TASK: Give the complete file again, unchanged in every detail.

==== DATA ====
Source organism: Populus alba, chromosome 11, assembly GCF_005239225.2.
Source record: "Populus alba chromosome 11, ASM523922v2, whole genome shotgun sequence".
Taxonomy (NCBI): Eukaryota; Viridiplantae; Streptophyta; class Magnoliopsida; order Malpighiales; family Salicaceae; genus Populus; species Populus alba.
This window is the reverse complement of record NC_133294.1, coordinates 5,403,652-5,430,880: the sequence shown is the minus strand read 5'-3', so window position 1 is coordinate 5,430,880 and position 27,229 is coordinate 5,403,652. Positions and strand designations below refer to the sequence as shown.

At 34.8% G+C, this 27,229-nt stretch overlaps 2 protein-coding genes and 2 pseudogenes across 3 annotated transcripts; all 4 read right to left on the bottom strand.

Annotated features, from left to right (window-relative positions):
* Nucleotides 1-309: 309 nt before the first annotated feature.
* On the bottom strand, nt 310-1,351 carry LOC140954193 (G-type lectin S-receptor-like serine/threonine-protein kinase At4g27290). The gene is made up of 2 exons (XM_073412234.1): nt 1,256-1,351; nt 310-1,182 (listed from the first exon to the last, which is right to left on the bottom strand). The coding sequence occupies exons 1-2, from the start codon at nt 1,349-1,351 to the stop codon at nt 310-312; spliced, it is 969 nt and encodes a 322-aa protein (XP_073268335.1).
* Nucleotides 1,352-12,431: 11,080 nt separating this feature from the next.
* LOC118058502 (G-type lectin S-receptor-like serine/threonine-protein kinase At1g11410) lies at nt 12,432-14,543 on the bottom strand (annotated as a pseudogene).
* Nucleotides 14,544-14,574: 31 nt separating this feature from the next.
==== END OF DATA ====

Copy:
Source organism: Populus alba, chromosome 11, assembly GCF_005239225.2.
Source record: "Populus alba chromosome 11, ASM523922v2, whole genome shotgun sequence".
Taxonomy (NCBI): Eukaryota; Viridiplantae; Streptophyta; class Magnoliopsida; order Malpighiales; family Salicaceae; genus Populus; species Populus alba.
This window is the reverse complement of record NC_133294.1, coordinates 5,403,652-5,430,880: the sequence shown is the minus strand read 5'-3', so window position 1 is coordinate 5,430,880 and position 27,229 is coordinate 5,403,652. Positions and strand designations below refer to the sequence as shown.

At 34.8% G+C, this 27,229-nt stretch overlaps 2 protein-coding genes and 2 pseudogenes across 3 annotated transcripts; all 4 read right to left on the bottom strand.

Annotated features, from left to right (window-relative positions):
* Nucleotides 1-309: 309 nt before the first annotated feature.
* On the bottom strand, nt 310-1,351 carry LOC140954193 (G-type lectin S-receptor-like serine/threonine-protein kinase At4g27290). The gene is made up of 2 exons (XM_073412234.1): nt 1,256-1,351; nt 310-1,182 (listed from the first exon to the last, which is right to left on the bottom strand). The coding sequence occupies exons 1-2, from the start codon at nt 1,349-1,351 to the stop codon at nt 310-312; spliced, it is 969 nt and encodes a 322-aa protein (XP_073268335.1).
* Nucleotides 1,352-12,431: 11,080 nt separating this feature from the next.
* LOC118058502 (G-type lectin S-receptor-like serine/threonine-protein kinase At1g11410) lies at nt 12,432-14,543 on the bottom strand (annotated as a pseudogene).
* Nucleotides 14,544-14,574: 31 nt separating this feature from the next.